SCOTLAND’S football grounds may still be restricted to crowds of 500 at the moment because of the increased Covid-19 restrictions the Scottish government brought in on Boxing Day.

But Kilmarnock still succeeded in attracting one new supporter last week following the appointment of Derek McInnes as manager.

And an illustrious one at that.

“Sir Alex (Ferguson) texted me to say he’s now a Killie fan which was nice,” said McInnes as he spoke to the media at Rugby Park earlier this week.

The legendary Scot’s solidarity with those who make their living in his profession has long been renowned – but he has always been especially encouraging of anyone who occupies the Aberdeen hotseat

So seeing McInnes, who parted company with the Pittodrie club after eight years in charge at back in March, return to the game this week clearly pleased him.

Fergie was not the only famous name to make contact. Steven Gerrard, his old sparring partner at Rangers, got in touch to wish him well. As did Brendan Rodgers, his one-time rival at Celtic.

The 50-year-old is hopeful he will be able to tap into the contacts he has built up in the game in this country, down south and further afield as he seeks to revive Kilmarnock’s promotion push in the coming months.

“I think it’s important you look right across the board and use any network,” he said. “First and foremost we need to give the players here the opportunity. We’re trying to get to know them and find out more about them as there are some players I know better than others.

“But any way you can try and lean on people you should try to utilise. You have to use these connections in any way that it might help. Ultimately you want to get the strongest team and squad together.”

McInnes certainly got by with a little help from his friends during the longest spell he has spent out of football since joining Morton in his native Renfrewshire as a teenager. He has visited clubs, spoken to fellow managers, watched training sessions and attended games. He believes he has benefitted from the sabbatical mentally and physically. 

“We’re all built to work, but I recognised that it was important to take the break,” he said. “I see myself as a manager, but I was a manager who was determined to enjoy his break. I wanted to take that time and make the most of it and I feel that I managed to do that.

“There were a few clubs that I visited that I can’t really mention due to Covid issues. We weren’t meant to be there officially! But I managed to spend time with a couple of managers and see the ins and outs.

“Just being in contact with good football people over the while and getting the chance to go and watch friends’ teams training was great. Going to England and watching a few games there also gave me a broader spectrum of it all. That was important.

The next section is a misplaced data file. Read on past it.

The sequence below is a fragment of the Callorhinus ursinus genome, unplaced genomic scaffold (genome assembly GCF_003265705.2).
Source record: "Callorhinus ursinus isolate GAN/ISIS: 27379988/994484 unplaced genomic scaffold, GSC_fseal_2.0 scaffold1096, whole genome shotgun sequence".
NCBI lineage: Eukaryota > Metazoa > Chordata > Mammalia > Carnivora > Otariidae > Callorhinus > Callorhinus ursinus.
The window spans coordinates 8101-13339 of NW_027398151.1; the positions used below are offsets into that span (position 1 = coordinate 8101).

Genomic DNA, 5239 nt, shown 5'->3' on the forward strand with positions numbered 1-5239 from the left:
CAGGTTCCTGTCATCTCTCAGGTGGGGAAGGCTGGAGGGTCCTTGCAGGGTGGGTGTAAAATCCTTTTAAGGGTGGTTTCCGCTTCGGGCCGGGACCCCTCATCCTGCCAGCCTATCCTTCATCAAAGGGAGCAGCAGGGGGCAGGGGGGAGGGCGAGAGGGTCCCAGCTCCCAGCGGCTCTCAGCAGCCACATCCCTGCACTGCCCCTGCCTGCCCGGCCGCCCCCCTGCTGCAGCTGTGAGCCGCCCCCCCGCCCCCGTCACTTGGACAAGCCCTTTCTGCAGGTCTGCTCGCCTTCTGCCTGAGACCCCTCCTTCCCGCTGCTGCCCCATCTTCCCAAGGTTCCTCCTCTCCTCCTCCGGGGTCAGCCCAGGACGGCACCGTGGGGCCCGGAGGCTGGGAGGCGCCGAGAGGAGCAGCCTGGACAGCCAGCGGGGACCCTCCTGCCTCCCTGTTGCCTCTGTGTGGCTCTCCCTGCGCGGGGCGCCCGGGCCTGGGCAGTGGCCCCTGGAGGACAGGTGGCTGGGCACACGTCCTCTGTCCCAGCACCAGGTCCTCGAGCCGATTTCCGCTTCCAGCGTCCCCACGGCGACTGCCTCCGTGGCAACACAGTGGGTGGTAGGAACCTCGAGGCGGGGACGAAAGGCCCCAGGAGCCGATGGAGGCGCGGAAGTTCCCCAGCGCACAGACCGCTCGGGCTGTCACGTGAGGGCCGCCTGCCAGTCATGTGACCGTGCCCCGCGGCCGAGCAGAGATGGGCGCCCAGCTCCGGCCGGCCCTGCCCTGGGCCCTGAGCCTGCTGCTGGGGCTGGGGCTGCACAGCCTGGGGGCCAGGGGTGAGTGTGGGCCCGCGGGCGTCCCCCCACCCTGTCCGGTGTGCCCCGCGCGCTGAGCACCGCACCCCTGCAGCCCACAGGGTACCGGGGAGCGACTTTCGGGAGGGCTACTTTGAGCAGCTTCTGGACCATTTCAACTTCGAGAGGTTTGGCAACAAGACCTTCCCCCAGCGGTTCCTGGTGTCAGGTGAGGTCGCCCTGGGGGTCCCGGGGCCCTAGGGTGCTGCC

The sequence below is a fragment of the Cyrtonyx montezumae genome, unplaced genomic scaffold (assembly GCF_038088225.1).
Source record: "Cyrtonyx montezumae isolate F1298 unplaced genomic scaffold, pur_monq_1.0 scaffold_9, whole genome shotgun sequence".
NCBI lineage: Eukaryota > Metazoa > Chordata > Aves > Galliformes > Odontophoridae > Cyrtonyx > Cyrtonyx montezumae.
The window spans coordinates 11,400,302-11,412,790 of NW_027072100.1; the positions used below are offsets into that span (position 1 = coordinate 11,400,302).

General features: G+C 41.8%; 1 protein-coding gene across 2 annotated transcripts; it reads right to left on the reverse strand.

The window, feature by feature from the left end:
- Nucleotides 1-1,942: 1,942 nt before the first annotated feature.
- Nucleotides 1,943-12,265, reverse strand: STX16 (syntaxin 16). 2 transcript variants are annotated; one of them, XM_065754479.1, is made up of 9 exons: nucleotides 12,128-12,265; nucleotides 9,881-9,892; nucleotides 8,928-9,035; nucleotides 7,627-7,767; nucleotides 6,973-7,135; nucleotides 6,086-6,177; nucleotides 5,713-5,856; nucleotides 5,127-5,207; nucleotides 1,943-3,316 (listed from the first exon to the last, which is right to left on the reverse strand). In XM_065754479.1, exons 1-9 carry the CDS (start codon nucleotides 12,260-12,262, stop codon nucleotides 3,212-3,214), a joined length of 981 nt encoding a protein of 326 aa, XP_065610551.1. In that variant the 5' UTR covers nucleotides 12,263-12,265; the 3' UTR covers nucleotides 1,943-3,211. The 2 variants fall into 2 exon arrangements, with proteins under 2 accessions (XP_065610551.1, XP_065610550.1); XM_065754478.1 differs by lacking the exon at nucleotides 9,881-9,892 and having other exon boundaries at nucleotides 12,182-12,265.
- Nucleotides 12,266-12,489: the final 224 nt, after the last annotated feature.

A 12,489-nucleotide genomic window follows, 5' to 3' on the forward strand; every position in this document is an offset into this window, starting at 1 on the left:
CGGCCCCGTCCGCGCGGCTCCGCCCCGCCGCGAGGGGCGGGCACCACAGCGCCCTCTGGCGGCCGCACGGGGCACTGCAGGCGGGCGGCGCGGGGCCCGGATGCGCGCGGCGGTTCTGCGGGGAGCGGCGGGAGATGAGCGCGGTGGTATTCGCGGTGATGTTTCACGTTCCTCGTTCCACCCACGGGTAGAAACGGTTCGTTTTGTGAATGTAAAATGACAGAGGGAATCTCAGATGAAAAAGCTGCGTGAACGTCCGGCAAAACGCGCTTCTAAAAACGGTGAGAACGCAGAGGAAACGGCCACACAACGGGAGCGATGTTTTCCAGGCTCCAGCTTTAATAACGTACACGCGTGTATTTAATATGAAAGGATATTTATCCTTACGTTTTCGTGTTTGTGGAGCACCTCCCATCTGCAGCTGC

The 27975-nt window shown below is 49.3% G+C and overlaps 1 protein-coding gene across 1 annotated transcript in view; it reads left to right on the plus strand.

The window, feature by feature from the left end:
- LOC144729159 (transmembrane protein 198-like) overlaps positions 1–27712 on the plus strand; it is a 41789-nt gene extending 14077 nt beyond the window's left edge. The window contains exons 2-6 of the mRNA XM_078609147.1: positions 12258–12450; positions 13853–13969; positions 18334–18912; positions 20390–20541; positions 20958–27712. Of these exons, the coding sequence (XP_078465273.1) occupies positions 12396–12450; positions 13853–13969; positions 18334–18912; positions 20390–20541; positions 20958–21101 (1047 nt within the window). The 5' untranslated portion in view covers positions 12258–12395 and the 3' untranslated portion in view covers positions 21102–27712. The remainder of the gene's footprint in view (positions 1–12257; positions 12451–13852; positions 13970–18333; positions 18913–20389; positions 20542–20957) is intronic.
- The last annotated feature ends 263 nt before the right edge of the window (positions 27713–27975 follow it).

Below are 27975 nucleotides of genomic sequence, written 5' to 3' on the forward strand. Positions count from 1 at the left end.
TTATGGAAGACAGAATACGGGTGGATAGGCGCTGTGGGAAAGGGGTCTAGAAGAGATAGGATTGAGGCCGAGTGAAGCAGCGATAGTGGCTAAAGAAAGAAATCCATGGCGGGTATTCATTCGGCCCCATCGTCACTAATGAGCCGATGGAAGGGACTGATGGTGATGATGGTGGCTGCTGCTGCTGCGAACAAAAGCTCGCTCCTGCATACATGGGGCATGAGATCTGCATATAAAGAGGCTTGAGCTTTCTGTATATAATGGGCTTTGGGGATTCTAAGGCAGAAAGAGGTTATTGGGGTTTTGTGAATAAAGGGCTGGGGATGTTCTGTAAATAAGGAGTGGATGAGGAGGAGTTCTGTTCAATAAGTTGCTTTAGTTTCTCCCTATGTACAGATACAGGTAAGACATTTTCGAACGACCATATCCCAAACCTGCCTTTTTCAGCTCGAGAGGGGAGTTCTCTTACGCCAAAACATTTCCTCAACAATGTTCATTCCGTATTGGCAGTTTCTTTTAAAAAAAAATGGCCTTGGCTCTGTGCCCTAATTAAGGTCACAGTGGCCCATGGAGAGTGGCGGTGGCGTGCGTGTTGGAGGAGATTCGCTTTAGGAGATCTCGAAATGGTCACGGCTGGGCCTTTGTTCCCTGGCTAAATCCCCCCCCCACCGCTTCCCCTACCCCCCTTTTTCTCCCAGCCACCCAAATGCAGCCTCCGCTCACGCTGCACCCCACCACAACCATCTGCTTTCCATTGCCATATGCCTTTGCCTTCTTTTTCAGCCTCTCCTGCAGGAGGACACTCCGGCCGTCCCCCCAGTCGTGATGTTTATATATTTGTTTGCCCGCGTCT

“The media stuff was good as I do enjoy it. But it was always just about the right opportunity to get back in. But I need to make clear that I enjoyed my time out, spending time with the family and the freedom of being able to be a bit more spontaneous and have options to do things. As once you’re involved in management, you don’t always get that.”

McInnes has come up against a few good Kilmarnock teams as both a player and a manager in his time and knows the current side will have to get better to satisfy the demands of the Rugby Park club’s supporters.

“My earliest memories of Rugby Park are probably of playing against Tommy Burns’s team,” he said. “I remember playing against him directly, man marking him Allan McGraw gave me a job to do on him. I picked up the man of the match award - and he still scored against me after it had been announced! It was a learning curve.

“I had a lot of friends in Bobby Williamson’s team. It was a winning team and boys like Ally McCoist and Ian Durrant joined it. So Kilmarnock was always a club we would come down and watch play. I do think there has been some real good highlights for Kilmarnock over the years, a couple of cup successes and, more consistently over a period of time, the work that Stevie done.

“As a player I always remember, whether I was playing for Morton, Rangers and Dundee United, they had quite a big travelling support and when things were right here you felt it.

“Whatever club you work at there has always been an expectation, some more than others. There was a huge expectation on us at Aberdeen to compete at the top end of the league, to win cups and to get into Europe every year. But you would rather work for clubs who want to win things.”

McInnes added: “I think it doesn’t matter whether you are the biggest club in the league or the smallest, you have to try and make your own demands.

“The demand for everybody at this club, the responsibility for everyone at this club, including myself now, is to win a title and that is what we will try and do. Hopefully we will make the necessary improvements, get a bit of momentum and get the good performances from the side that helps us get the necessary results.”

If Derek McInnes can get Kilmarnock back to winning ways - and his reign started with a 2-0 triumph over Queen of the South at Palmerston yesterday - and get them back up to the Premiership come April the latest addition to their fan club will be delighted.